lolah

*B* finally working for me!

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Yep...understand the theory.

But...by law, all inquiries stay on your reports for two years...period. There must be something going on we don't know about.

My theory is that the CRAs have some loophole that allows them to only show YOU a certain number of inquiries...and therefore it appears as though the baddies were being bumped.

Do we have an evidence from someone else pulling your reports...like a mortgage broker...that says that bumpage works?

I do think it works...I use 2 services and I used MYFICO.com to pull my actual report...MYFICO is supposed to be where you get your complete report and scores...I compared with the bank and they were the same...only mine was nicer since MYFICO prints out such a nice report.

JMHO

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Anyone had this experience if you print out report?

Just a wierd fact someone told me...

Using backdoors and pulling reports works an takes awhile, BUT~!! if you actually pull your report in printer form and print it out it is supposed to work faster...

I have seen some movement, not sure what caused it, but I have been printing my reports.

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Alrighty then, straight from the (dead) horse's mouth, here's the way FICO views inquiries...

How the FICO Score

Counts Inquiries

As explained in the last section, a search for new credit

can mean greater credit risk. This is why the FICO

score counts inquiries—requests a lender makes for

your credit report or score when you apply for credit.

FICO scores consider inquiries very carefully, as not all

inquiries are related to credit risk. There are three things

to note here:

Inquiries don’t affect scores that much. For most

people, one additional credit inquiry will take less than

five points off their FICO score. However, inquiries can

have a greater impact if you have few accounts or a

short credit history. Large numbers of inquiries also

mean greater risk: People with six inquiries or more

on their credit reports are eight times more likely to

declare bankruptcy than people with no inquiries on

their reports.

Many kinds of inquiries aren’t counted at all. The score

does not count it when you order your credit report or

credit score from a credit reporting agency or the

myFICO service. Also, the score does not count

requests a lender has made for your credit report or

score in order to make you a “pre-approved” credit

offer, or to review your account with them, even though

you may see these inquiries on your credit report.

Requests that are marked as coming from employers

are not counted either.

The score looks for “rate shopping.” Looking for a

mortgage or an auto loan may cause multiple lenders

to request your credit report, even though you’re only

looking for one loan. To compensate for this, the score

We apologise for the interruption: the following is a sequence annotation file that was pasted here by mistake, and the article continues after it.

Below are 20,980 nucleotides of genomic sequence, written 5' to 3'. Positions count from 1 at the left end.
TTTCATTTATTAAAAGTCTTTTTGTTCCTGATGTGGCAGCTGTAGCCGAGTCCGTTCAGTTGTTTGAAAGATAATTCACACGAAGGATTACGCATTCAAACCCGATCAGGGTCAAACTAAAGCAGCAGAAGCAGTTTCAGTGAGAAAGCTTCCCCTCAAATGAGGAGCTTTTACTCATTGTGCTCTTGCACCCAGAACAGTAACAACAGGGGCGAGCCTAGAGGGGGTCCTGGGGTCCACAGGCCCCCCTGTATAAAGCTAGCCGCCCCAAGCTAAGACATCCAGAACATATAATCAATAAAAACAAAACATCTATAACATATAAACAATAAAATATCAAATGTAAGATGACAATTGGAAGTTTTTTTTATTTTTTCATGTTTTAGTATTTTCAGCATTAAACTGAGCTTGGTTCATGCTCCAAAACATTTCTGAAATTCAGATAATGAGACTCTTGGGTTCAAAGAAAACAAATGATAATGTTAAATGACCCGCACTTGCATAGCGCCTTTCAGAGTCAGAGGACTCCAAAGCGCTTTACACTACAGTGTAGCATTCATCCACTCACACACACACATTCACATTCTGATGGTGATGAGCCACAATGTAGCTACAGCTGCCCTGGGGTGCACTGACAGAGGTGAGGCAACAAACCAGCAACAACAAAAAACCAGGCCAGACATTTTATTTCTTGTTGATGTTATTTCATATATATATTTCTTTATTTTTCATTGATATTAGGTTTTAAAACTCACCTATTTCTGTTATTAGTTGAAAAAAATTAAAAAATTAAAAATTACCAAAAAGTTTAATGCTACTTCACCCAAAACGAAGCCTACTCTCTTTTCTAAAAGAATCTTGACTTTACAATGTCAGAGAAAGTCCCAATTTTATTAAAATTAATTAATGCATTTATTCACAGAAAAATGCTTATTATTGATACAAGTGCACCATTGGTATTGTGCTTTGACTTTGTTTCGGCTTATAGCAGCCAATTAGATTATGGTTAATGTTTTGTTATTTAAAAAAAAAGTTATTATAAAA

counts multiple inquiries in any 14-day period as just

one inquiry. In addition, the score ignores all inquiries

made in the 30 days prior to scoring. So if you find a

loan within 30 days, the inquiries won’t affect your

score while you’re rate shopping.

You can read the whole thing at http://www.fairisaac.com/NR/rdonlyres/DA689E4A-08E8-42C7-9DD0-1D87FA6ED726/0/UnderstandCreditScoreBklt.pdf

The implication of this is that there is much, much more to how inquiries affect your actual FICO scores than simply the number of inquiries that you can see on your reports.

A thorugh search of the internet...including .GOV sites...basically says this.

1. There is a huge amount of anecdotal evidence that pulling your TransUnion and Equifax scores yourself on a daily basis will create "soft pulls" that will...after 64 or so for TransUnion and after 95-100 or so for Equifax...cause "hard pulls" to disappear from the reports that you see. The same sites report that this does NOT appear to work on Experian.

2. By daily bumping your reports your run two large and significant risks:

a.) you may wind up with a "split file" (too many records in your data cause their system to only retrieve part of them....which part is difficult to predict and even harder to repair).

b.) you may wind up "banned" from the sites that allow daily pulls. Since this apparently doesn't happen to everyone, there must be something unique about the data for those folks that get banned.

3. Anyone who is thinking about advancing you credit (with the possible exceptions of credit card companies) usually rely on a "tri-merge" or pull each of the three major CRAs individually. They will see ALL "hard" inquiries on Experian.

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I am down from 18 (give or take) to 4 INQs from TU. I started on 12/28/07. I'd probably be down to 0 but like a moron, I keep applying for new credit thinking I can.

I'm not applying anymore and will focus on rebuilding with what I got and getting rid of baddies, but I will say that I do believe in *b, bumping, whatever you want to call it.

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